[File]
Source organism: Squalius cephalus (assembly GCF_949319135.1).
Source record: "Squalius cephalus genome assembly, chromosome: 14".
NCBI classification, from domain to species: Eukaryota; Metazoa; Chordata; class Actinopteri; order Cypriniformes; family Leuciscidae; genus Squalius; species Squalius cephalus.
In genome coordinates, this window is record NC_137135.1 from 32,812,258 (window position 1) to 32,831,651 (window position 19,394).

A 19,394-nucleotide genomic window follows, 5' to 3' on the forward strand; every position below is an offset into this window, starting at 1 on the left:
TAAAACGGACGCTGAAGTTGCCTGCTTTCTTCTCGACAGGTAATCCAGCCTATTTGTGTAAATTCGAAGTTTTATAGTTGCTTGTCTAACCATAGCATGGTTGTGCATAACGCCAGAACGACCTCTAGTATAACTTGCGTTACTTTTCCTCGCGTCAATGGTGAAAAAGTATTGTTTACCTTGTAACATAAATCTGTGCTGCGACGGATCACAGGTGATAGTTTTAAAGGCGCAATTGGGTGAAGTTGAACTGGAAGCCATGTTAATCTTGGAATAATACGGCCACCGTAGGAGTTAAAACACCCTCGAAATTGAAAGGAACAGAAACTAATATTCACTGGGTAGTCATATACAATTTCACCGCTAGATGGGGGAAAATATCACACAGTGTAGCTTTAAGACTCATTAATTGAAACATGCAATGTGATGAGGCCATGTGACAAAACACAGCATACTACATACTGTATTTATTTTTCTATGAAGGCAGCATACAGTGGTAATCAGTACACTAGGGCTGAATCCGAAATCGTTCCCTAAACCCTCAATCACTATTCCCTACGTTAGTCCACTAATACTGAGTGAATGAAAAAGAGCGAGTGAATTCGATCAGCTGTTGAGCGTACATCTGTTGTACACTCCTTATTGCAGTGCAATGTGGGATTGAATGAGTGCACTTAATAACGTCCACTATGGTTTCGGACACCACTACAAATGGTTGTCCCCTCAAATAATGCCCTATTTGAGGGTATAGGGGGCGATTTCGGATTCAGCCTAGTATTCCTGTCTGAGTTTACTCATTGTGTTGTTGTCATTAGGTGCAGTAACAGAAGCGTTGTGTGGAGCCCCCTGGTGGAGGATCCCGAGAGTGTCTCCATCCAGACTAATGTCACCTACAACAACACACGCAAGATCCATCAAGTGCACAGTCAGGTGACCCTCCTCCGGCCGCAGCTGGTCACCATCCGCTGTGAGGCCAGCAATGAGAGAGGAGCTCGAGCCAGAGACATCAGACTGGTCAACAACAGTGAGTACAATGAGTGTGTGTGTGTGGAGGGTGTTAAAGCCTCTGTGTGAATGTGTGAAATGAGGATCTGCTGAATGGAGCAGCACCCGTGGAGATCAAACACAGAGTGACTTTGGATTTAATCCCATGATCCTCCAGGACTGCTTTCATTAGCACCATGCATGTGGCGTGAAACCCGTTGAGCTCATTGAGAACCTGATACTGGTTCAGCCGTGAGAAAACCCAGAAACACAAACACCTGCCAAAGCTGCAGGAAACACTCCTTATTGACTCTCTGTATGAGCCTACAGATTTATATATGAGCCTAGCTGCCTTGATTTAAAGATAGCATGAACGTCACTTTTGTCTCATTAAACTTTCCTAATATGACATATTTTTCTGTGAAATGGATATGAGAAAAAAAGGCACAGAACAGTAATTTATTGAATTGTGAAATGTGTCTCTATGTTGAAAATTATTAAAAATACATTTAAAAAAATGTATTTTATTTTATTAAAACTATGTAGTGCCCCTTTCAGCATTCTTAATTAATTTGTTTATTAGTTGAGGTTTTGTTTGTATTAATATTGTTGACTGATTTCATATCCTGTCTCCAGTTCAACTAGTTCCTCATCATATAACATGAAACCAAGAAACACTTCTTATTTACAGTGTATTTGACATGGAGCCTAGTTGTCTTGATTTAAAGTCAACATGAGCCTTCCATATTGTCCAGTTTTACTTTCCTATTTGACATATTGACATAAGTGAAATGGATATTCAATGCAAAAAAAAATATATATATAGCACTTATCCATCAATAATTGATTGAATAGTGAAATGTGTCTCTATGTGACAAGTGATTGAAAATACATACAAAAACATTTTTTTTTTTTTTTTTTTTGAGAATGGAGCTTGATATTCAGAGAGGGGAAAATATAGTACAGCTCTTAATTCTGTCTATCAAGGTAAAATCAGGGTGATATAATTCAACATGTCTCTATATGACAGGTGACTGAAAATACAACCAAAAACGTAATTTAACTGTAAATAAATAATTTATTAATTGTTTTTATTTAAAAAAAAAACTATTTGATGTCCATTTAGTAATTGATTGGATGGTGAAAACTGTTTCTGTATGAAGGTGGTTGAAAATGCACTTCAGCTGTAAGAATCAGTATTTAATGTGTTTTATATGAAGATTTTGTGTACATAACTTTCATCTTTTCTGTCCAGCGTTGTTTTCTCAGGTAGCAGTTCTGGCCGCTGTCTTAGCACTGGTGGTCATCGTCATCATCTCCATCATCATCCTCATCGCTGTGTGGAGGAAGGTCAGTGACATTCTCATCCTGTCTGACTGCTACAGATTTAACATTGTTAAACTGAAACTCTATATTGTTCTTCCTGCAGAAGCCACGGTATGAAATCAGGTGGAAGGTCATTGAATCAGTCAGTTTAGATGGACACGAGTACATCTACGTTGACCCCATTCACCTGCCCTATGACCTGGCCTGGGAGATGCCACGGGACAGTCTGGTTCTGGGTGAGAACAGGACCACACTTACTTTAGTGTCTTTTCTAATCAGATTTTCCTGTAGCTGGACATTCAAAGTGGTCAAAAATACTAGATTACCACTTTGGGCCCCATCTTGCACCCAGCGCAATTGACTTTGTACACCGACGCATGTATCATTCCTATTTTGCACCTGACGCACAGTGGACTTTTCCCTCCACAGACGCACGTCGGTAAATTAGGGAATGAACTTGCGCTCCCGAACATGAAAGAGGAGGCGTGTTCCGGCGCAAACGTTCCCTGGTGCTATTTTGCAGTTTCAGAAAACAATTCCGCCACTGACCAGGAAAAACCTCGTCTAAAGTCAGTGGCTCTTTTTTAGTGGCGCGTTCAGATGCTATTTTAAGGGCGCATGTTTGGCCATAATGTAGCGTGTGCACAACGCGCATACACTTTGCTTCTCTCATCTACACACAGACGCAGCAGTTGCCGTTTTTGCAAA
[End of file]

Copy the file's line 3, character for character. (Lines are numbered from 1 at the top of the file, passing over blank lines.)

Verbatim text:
NCBI classification, from domain to species: Eukaryota; Metazoa; Chordata; class Actinopteri; order Cypriniformes; family Leuciscidae; genus Squalius; species Squalius cephalus.